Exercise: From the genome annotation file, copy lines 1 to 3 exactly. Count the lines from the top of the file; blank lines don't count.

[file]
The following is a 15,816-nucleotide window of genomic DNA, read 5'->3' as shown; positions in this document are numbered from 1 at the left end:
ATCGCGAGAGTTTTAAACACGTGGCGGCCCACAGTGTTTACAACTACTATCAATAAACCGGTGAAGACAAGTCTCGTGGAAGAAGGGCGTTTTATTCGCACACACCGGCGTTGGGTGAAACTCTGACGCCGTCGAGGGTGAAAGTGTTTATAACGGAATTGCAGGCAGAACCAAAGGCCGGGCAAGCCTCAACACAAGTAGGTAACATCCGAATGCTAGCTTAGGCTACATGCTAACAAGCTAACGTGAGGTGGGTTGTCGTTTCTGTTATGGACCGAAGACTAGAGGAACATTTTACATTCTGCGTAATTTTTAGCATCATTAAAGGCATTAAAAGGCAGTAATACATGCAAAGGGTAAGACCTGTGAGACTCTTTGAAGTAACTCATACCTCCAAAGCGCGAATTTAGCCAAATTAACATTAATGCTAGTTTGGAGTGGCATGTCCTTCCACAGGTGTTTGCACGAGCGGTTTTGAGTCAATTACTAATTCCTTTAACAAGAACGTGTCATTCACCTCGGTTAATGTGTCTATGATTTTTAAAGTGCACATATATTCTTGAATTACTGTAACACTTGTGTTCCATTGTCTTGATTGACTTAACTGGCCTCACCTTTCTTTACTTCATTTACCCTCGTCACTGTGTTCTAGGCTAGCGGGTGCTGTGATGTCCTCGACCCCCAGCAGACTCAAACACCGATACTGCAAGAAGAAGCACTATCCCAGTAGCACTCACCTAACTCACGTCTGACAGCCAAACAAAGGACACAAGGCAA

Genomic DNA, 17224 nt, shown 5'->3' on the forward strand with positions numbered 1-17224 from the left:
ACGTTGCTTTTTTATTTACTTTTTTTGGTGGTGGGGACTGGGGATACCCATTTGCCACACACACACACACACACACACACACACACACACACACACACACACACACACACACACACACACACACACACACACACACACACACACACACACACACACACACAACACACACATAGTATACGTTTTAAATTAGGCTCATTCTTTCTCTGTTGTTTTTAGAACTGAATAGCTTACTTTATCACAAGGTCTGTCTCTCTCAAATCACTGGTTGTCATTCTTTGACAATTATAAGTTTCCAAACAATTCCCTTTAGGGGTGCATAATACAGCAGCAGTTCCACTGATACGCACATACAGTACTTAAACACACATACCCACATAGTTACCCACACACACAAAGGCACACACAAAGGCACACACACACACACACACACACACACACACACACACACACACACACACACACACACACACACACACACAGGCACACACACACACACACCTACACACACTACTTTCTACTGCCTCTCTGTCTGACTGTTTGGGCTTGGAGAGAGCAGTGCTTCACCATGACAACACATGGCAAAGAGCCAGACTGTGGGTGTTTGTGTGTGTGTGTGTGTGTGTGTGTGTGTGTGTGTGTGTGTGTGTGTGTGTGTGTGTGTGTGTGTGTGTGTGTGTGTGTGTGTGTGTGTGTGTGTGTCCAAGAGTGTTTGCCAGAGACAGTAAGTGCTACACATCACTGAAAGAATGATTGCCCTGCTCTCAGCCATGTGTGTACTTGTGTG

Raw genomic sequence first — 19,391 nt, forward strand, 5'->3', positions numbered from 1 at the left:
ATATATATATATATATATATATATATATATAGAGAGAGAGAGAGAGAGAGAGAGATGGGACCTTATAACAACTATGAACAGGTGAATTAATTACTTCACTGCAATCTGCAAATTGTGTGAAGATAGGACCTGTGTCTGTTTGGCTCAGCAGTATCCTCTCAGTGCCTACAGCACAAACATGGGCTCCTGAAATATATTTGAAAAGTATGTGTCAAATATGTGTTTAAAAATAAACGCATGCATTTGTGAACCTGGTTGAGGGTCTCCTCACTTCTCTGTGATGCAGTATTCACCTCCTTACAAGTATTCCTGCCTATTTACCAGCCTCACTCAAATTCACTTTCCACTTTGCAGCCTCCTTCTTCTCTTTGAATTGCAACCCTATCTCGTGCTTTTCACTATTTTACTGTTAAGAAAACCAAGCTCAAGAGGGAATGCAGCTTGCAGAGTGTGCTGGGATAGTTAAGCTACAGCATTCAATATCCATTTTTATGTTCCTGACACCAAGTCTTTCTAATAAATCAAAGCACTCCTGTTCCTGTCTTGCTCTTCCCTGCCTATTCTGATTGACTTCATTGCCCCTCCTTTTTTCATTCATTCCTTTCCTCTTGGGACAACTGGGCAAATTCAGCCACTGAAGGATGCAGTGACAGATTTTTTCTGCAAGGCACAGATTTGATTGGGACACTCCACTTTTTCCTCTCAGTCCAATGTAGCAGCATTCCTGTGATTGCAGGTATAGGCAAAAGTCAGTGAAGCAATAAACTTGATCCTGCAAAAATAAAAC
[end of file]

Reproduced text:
The following is a 15,816-nucleotide window of genomic DNA, read 5'->3' as shown; positions in this document are numbered from 1 at the left end:
ATCGCGAGAGTTTTAAACACGTGGCGGCCCACAGTGTTTACAACTACTATCAATAAACCGGTGAAGACAAGTCTCGTGGAAGAAGGGCGTTTTATTCGCACACACCGGCGTTGGGTGAAACTCTGACGCCGTCGAGGGTGAAAGTGTTTATAACGGAATTGCAGGCAGAACCAAAGGCCGGGCAAGCCTCAACACAAGTAGGTAACATCCGAATGCTAGCTTAGGCTACATGCTAACAAGCTAACGTGAGGTGGGTTGTCGTTTCTGTTATGGACCGAAGACTAGAGGAACATTTTACATTCTGCGTAATTTTTAGCATCATTAAAGGCATTAAAAGGCAGTAATACATGCAAAGGGTAAGACCTGTGAGACTCTTTGAAGTAACTCATACCTCCAAAGCGCGAATTTAGCCAAATTAACATTAATGCTAGTTTGGAGTGGCATGTCCTTCCACAGGTGTTTGCACGAGCGGTTTTGAGTCAATTACTAATTCCTTTAACAAGAACGTGTCATTCACCTCGGTTAATGTGTCTATGATTTTTAAAGTGCACATATATTCTTGAATTACTGTAACACTTGTGTTCCATTGTCTTGATTGACTTAACTGGCCTCACCTTTCTTTACTTCATTTACCCTCGTCACTGTGTTCTAGGCTAGCGGGTGCTGTGATGTCCTCGACCCCCAGCAGACTCAAACACCGATACTGCAAGAAGAAGCACTATCCCAGTAGCACTCACCTAACTCACGTCTGACAGCCAAACAAAGGACACAAGGCAA

Genomic DNA, 17224 nt, shown 5'->3' on the forward strand with positions numbered 1-17224 from the left: